Jayce almost lets a rude, disgruntled response slip past his lips, but stops himself in time. “It’s about as weird as I expect it to be,” he says instead. “And my side still hurts.”
“It will for another day or so,” Viktor replies, “maybe two.” And Jayce grunts, feeling mildly foolish as he repeats the motions a third time.
“You said you were surprised I wasn’t trying to walk already,” Jayce says, as he stretches his leg out. “Would I have been walking by now, if I’d been doing your exercises?”
Part of him dreads the answer—positive or negative—but he asks the question anyway, curiosity taking over.
“Yes,” Viktor replies, slowly. “I expect that you might have, especially given... the type of person that you are.”
“An asshole?” Jayce prompts, his smile wry, and when Viktor shrugs, it’s not completely a denial.
“I was thinking more along the lines of stubborn,” Viktor replies, conversationally, and somehow it doesn’t feel like an insult—simply a statement of fact. “Persistent, perhaps.”
Jayce shakes his head, but doesn’t deny those words, either. Viktor watches him casually, bright eyes blinking on and off as Jayce begins running through his third set of exercises.
“Will I be able to walk again soon, then?” Jayce asks, and Viktor nods from his chair, arms crossed against his chest.
“It’s likely,” Viktor replies. “You’re the only individual with new leg augments that I haven’t discharged yet.”
Jayce frowns, slowing in his exercises as he runs Viktor’s words through his mind. “Discharged?” he repeats, and Viktor nods.
“There were a few others with injuries similar to yours,” Viktor says, tapping his fingers against his own metal arm. “They’re all still on crutches, but opted not to recover here with me.”
Unsurprising, Jayce almost says, knee-jerk, before catching himself.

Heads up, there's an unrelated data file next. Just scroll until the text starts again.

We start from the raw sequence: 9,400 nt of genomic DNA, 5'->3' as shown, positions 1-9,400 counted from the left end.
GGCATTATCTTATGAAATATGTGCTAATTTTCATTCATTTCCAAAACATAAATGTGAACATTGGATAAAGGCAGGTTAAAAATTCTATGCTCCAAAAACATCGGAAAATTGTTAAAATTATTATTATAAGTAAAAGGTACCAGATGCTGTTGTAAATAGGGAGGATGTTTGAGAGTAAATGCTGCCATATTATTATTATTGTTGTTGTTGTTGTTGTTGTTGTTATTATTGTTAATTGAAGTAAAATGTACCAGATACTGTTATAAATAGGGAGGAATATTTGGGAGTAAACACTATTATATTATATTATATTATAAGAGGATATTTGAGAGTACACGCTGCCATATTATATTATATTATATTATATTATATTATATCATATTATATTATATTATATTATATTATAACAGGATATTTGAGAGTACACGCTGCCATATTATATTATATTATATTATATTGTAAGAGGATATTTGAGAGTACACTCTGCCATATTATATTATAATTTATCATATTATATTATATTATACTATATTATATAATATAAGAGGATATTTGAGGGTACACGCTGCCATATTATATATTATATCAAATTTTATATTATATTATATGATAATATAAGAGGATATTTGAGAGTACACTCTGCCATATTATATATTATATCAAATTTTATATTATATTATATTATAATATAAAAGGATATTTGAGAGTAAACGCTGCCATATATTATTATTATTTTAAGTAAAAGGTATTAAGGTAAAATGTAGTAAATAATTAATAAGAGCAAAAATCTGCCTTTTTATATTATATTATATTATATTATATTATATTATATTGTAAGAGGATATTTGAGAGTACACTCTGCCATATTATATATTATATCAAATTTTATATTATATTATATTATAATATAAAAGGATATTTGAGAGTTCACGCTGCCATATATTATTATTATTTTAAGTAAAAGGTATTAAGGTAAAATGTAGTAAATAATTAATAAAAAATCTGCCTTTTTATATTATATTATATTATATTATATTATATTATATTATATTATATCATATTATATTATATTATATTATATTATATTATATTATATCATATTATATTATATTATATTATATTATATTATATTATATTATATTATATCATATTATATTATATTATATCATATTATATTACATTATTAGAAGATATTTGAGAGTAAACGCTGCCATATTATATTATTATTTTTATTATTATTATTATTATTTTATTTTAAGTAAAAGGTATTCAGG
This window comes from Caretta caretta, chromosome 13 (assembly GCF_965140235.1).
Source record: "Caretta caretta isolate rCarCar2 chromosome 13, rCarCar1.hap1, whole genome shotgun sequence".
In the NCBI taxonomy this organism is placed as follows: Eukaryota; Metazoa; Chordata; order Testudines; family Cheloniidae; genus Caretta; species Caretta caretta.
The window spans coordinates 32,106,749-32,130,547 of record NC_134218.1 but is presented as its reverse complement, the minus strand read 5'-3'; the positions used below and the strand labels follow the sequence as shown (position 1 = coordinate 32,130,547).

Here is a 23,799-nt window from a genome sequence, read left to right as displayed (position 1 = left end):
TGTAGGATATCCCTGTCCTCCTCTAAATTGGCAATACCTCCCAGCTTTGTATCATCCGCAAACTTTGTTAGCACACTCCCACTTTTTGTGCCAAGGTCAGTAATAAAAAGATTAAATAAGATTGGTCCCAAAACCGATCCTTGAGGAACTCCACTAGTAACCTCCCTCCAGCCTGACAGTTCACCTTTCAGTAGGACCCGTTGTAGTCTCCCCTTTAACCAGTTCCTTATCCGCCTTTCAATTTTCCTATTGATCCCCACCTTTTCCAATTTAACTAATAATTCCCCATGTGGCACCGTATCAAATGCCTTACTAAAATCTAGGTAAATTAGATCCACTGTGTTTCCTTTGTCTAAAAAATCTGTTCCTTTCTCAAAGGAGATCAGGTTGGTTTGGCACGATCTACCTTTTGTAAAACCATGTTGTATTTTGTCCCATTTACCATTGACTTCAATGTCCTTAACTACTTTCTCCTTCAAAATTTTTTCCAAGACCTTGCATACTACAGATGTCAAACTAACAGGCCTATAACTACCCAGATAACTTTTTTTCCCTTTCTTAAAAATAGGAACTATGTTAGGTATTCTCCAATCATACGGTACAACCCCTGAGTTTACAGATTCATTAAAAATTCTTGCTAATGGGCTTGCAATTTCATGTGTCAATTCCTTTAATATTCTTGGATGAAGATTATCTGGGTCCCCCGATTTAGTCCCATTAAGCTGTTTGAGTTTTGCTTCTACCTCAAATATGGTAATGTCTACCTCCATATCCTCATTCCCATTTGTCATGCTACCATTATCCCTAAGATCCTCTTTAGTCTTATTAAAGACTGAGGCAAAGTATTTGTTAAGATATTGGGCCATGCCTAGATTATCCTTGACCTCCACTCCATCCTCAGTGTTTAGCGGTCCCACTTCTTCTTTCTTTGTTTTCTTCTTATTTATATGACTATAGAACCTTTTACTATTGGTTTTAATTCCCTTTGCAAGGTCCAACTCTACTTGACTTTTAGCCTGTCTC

“They were all caught in the explosions, too?” he asks instead, surprised, despite himself. And Viktor nods again, the smallest inclination of the head.
“A good number,” Viktor replies, voice subdued. “Some of whom had more severe wounds than you. Most of them made it—and I have, since then, transferred them to legitimate hospitals—but there were a couple that I wasn’t able to save.”
“Huh,” Jayce blinks. “You actually tried to save other people, then—besides me?”
Viktor scoffs. “You’re not special,” he says, the words exasperated and almost snide, and yeah—maybe he worded that a bit wrong.
Jayce looks down at his hands, and figures he shouldn’t be surprised: he knows, better than most, how highly Viktor values life and the continued existence of it. There’s no reason for him to be as surprised as he is that he’s not the only one Viktor helped in the aftermath of the attack on the College.
Jayce swallows a rude reply again—something he’s been working on, and something he’d be prouder of, if it weren’t for the fact that it’s Viktor, right now, that he’s talking to—and he replies, short and clipped, “I know.”
Viktor sits there for a moment, staring silently back at him, and Jayce breathes, looking anywhere but at Viktor, until Viktor finally stands up—walking across the room and retrieving a small jar of oil and a dirty rag. Viktor sets them both down on the table next to Jayce’s empty bowl, and points to a set of areas in his arm where metal sits flush against metal.
“Oil your joints before I come back with your next meal, as well as these locations where the metal grates,” Viktor says, taking time to point out additional areas along Jayce’s hip and leg. He demonstrates the locations on himself, just as he did before, and Jayce nods, glancing down at the jar. “You won’t need to do this often—just every week or so—but this, too, should help with the pain.”
Jayce nods again, and when Viktor finally leaves, empty dishware in hand, Jayce sits there, thinking about the other people that Viktor tried to save, and oils his aching metal limbs.
Viktor comes back with more food a few hours later, and Jayce watches him as he sets down a hot bowl of something that looks like stew. Viktor checks to make sure he’s oiled his joints well enough, before moving to place the oil and rag back on the far worktable, among the various other small tools that rest there.
When he returns, he places another set of objects atop Jayce’s side table, and Jayce looks up from his stew to find a small stack of paper and a dark pen.
"Since you’ll be bedridden for a little while longer," Viktor says, “it might be good for you to start writing again. I know your right hand was your dominant one before, and if you’d like to send a letter to the Academy or to your Clan at any point soon, you’ll likely want to start practicing your lettering now.”
Jayce looks down at his right hand—now dark grey metal—then sets his stew back down on his table, picking up the pen.